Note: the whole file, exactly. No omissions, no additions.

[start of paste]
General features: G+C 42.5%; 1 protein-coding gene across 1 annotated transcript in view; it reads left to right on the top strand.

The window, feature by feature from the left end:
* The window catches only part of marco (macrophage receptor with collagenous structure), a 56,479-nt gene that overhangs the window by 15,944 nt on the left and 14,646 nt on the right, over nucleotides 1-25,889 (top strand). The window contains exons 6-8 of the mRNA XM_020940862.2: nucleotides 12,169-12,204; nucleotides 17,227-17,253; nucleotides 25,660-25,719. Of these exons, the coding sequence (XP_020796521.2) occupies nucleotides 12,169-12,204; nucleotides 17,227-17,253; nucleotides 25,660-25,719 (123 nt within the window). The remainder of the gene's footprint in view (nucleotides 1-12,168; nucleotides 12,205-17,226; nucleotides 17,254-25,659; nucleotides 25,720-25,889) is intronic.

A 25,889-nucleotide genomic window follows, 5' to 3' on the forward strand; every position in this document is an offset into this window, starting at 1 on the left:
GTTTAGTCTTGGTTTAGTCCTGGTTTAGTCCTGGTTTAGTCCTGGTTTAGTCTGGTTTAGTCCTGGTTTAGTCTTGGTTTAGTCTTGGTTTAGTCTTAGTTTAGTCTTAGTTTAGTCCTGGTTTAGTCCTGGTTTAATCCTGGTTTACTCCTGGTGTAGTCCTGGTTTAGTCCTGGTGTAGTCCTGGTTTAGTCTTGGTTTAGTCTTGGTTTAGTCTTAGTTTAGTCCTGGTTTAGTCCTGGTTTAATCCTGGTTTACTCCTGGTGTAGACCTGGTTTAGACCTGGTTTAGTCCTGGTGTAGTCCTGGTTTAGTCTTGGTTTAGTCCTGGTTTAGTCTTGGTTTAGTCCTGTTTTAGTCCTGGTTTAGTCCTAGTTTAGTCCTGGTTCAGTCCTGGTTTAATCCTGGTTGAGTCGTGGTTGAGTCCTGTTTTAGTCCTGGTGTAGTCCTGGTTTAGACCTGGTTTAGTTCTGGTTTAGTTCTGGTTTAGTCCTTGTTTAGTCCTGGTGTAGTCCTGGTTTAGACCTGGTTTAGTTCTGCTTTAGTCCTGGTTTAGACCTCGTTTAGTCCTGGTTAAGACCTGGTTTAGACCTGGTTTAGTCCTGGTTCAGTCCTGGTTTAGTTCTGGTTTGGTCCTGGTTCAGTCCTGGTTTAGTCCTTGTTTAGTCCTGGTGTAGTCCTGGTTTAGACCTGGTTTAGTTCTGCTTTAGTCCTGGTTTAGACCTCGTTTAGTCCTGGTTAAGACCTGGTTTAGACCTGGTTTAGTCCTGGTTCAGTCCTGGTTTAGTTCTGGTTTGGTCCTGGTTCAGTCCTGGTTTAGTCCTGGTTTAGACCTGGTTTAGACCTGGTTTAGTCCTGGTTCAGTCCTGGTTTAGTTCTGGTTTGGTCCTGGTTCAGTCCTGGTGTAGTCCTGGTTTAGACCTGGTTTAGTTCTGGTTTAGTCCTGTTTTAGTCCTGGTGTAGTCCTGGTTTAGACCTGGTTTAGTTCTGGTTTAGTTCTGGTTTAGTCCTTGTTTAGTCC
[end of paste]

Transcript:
General features: G+C 42.5%; 1 protein-coding gene across 1 annotated transcript in view; it reads left to right on the top strand.

The window, feature by feature from the left end:
* The window catches only part of marco (macrophage receptor with collagenous structure), a 56,479-nt gene that overhangs the window by 15,944 nt on the left and 14,646 nt on the right, over nucleotides 1-25,889 (top strand). The window contains exons 6-8 of the mRNA XM_020940862.2: nucleotides 12,169-12,204; nucleotides 17,227-17,253; nucleotides 25,660-25,719. Of these exons, the coding sequence (XP_020796521.2) occupies nucleotides 12,169-12,204; nucleotides 17,227-17,253; nucleotides 25,660-25,719 (123 nt within the window). The remainder of the gene's footprint in view (nucleotides 1-12,168; nucleotides 12,205-17,226; nucleotides 17,254-25,659; nucleotides 25,720-25,889) is intronic.

A 25,889-nucleotide genomic window follows, 5' to 3' on the forward strand; every position in this document is an offset into this window, starting at 1 on the left:
GTTTAGTCTTGGTTTAGTCCTGGTTTAGTCCTGGTTTAGTCCTGGTTTAGTCTGGTTTAGTCCTGGTTTAGTCTTGGTTTAGTCTTGGTTTAGTCTTAGTTTAGTCTTAGTTTAGTCCTGGTTTAGTCCTGGTTTAATCCTGGTTTACTCCTGGTGTAGTCCTGGTTTAGTCCTGGTGTAGTCCTGGTTTAGTCTTGGTTTAGTCTTGGTTTAGTCTTAGTTTAGTCCTGGTTTAGTCCTGGTTTAATCCTGGTTTACTCCTGGTGTAGACCTGGTTTAGACCTGGTTTAGTCCTGGTGTAGTCCTGGTTTAGTCTTGGTTTAGTCCTGGTTTAGTCTTGGTTTAGTCCTGTTTTAGTCCTGGTTTAGTCCTAGTTTAGTCCTGGTTCAGTCCTGGTTTAATCCTGGTTGAGTCGTGGTTGAGTCCTGTTTTAGTCCTGGTGTAGTCCTGGTTTAGACCTGGTTTAGTTCTGGTTTAGTTCTGGTTTAGTCCTTGTTTAGTCCTGGTGTAGTCCTGGTTTAGACCTGGTTTAGTTCTGCTTTAGTCCTGGTTTAGACCTCGTTTAGTCCTGGTTAAGACCTGGTTTAGACCTGGTTTAGTCCTGGTTCAGTCCTGGTTTAGTTCTGGTTTGGTCCTGGTTCAGTCCTGGTTTAGTCCTTGTTTAGTCCTGGTGTAGTCCTGGTTTAGACCTGGTTTAGTTCTGCTTTAGTCCTGGTTTAGACCTCGTTTAGTCCTGGTTAAGACCTGGTTTAGACCTGGTTTAGTCCTGGTTCAGTCCTGGTTTAGTTCTGGTTTGGTCCTGGTTCAGTCCTGGTTTAGTCCTGGTTTAGACCTGGTTTAGACCTGGTTTAGTCCTGGTTCAGTCCTGGTTTAGTTCTGGTTTGGTCCTGGTTCAGTCCTGGTGTAGTCCTGGTTTAGACCTGGTTTAGTTCTGGTTTAGTCCTGTTTTAGTCCTGGTGTAGTCCTGGTTTAGACCTGGTTTAGTTCTGGTTTAGTTCTGGTTTAGTCCTTGTTTAGTCC